The following is a brief summary of the UNFAIR DISMISSAL ACTS 1977 – 2015
The Act applies to employees (subject to certain exceptions) who are over 16 years of age and who have been continuously employed for one year or more (subject to certain exceptions) with the same employer.
Each dismissal (other than constructive dismissal) is deemed to be unfair and it is a matter for the employer to prove that the grounds for dismissal were reasonable.
Constructive dismissal occurs where the employee resigns with or without prior notice to the employer, due to the conduct of the employer. In this situation, it is a matter for the employee to prove that the termination of employment was justified. A fellow employee’s conduct if unreasonable and which is allowed to continue by the employer can be taken into account.
Grievance procedures should be strictly followed before resigning. All grievance procedures should be fair and rational. The ‘continuous service’condition does not apply if the dismissal is as a result of any matter connected with pregnancy, the employee’s trade union membership or rights relating to:
- Protective leave
- Natal care absence
- Adoptive leave
- Parental leave
- Carer’s leave
Force majeure leave
A claim can be made within 6 months of the termination date. In exceptional circumstances this period can be extended by up to 6 months. Each employee is entitled to a statutory minimum period of notice if you have worked a minimum of 13 weeks for your employer but this will be a longer period if so provided in your contract of employment. In respect of the 6 month period time runs from the date of dismissal which is the date that notice empires.
Minimum Notice Period
The period of notice that that en employee is entitled to is determined by the length of the period of employment.
Length of Employment
- 13 weeks to 2 years – 1 week
- 2 years to 5 years – 2 weeks
- 5 years to 10 years – 4 weeks
- 10 years to 15 years – 6 weeks
- 15 years or more – 8 weeks
It may be a term of an employee’s contract of employment that garden leave is permitted. Garden leave occurs where the employee who is leaving the job is instructed to refrain from attending at the work place during the notice period. In effect, this practice is often used if the employer is fearful that the employee may take certain confidential or sensitive information from the workplace during the notice period and to which the employer has proprietary or ownership rights.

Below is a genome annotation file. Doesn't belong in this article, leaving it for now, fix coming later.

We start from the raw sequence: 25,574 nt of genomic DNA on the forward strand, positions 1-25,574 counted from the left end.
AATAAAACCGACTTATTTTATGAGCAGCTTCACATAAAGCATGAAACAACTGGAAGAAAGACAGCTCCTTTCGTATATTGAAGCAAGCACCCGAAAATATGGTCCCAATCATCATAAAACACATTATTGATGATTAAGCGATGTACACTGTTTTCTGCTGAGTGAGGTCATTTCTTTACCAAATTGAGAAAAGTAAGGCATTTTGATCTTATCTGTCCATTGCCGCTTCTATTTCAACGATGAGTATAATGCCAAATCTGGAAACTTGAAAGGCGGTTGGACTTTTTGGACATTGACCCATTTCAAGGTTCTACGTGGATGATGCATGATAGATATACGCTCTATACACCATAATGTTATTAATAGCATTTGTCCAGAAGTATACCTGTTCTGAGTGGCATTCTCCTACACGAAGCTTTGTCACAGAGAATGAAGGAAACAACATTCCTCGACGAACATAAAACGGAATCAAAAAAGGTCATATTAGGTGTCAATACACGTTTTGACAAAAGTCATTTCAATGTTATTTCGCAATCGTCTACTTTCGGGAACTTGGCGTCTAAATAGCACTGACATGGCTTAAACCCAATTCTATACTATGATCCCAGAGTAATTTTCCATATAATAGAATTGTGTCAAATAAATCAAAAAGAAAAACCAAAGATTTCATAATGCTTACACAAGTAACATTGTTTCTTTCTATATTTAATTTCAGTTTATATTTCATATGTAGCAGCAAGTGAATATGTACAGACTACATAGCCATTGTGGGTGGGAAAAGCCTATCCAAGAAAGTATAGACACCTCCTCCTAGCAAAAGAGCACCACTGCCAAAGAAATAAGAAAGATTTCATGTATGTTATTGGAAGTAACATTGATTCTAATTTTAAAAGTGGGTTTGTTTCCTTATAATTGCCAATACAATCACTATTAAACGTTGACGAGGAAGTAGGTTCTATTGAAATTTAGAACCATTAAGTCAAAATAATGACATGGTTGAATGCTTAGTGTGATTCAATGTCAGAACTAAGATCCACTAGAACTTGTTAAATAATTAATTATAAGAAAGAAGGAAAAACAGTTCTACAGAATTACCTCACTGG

The employer and employee can agree that payment is made in lieu of notice. Notwithstanding the foregoing, the date of termination is the date that notice would have expired.
In the event of serious misconduct the employer can dismiss without notice but if you contest the dismissal it is a matter for the employer to show that there was serious misconduct.
The Employment Equality Act 1998 – 2004 deal with the issues relating to equal pay, harassment, to sexual harassment, working conditions, promotions, access to employment, etc. In addition, the Acts deal with dismissal relating to dismissal/discrimination relating to gender, marital status, family status, age, race, religion, disability, sexual orientation or membership of the travelling community.
UNFAIR DISMISSAL APPLICATION PROCEDURES
Claims in the first instance are made online to the Workplace Relations Commission (WRC). If the employee’s grievance relates to a statutory entitlement this should be referred to the employer prior to any application being made to the WRC. The decision of the WRC is binding unless the matter is appealed to the Labour Court. Either party can appeal to the Labour Court .
The WRC or Labour Court have powers to order any of the following where the dismissal is unfair.
- re-instatement of the employee’s previous position under the same terms and conditions
- re-engagement in a different position or in the same position on reasonably suitable terms and conditions
- compensation – which will not exceed 2 year’s remuneration. The compensation payable will be affected by the conduct of the employee and/or the future of the employee to mitigate his loss and/or if the employee failed to comply with agreed procedures.
The law relating to redundancy can be complex and appropriate advice should always be sought.